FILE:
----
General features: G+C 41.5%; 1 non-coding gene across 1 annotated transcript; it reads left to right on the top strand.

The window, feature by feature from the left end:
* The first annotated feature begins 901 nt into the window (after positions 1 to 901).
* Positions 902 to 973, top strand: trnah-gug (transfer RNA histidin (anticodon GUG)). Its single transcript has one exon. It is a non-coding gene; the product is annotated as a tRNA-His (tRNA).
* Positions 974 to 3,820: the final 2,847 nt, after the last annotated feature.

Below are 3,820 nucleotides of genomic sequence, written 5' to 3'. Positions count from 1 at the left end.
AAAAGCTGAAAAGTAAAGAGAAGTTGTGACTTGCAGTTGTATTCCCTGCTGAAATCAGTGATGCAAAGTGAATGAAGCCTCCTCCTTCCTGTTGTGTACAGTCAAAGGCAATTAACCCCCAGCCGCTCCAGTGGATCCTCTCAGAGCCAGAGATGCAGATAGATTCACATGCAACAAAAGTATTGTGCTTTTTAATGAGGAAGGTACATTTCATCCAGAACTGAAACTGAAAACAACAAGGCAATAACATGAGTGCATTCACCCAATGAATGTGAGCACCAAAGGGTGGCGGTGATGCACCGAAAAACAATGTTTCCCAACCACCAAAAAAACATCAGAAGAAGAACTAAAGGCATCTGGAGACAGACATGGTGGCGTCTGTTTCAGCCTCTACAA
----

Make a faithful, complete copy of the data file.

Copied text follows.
General features: G+C 41.5%; 1 non-coding gene across 1 annotated transcript; it reads left to right on the top strand.

The window, feature by feature from the left end:
* The first annotated feature begins 901 nt into the window (after positions 1 to 901).
* Positions 902 to 973, top strand: trnah-gug (transfer RNA histidin (anticodon GUG)). Its single transcript has one exon. It is a non-coding gene; the product is annotated as a tRNA-His (tRNA).
* Positions 974 to 3,820: the final 2,847 nt, after the last annotated feature.

Below are 3,820 nucleotides of genomic sequence, written 5' to 3'. Positions count from 1 at the left end.
AAAAGCTGAAAAGTAAAGAGAAGTTGTGACTTGCAGTTGTATTCCCTGCTGAAATCAGTGATGCAAAGTGAATGAAGCCTCCTCCTTCCTGTTGTGTACAGTCAAAGGCAATTAACCCCCAGCCGCTCCAGTGGATCCTCTCAGAGCCAGAGATGCAGATAGATTCACATGCAACAAAAGTATTGTGCTTTTTAATGAGGAAGGTACATTTCATCCAGAACTGAAACTGAAAACAACAAGGCAATAACATGAGTGCATTCACCCAATGAATGTGAGCACCAAAGGGTGGCGGTGATGCACCGAAAAACAATGTTTCCCAACCACCAAAAAAACATCAGAAGAAGAACTAAAGGCATCTGGAGACAGACATGGTGGCGTCTGTTTCAGCCTCTACAA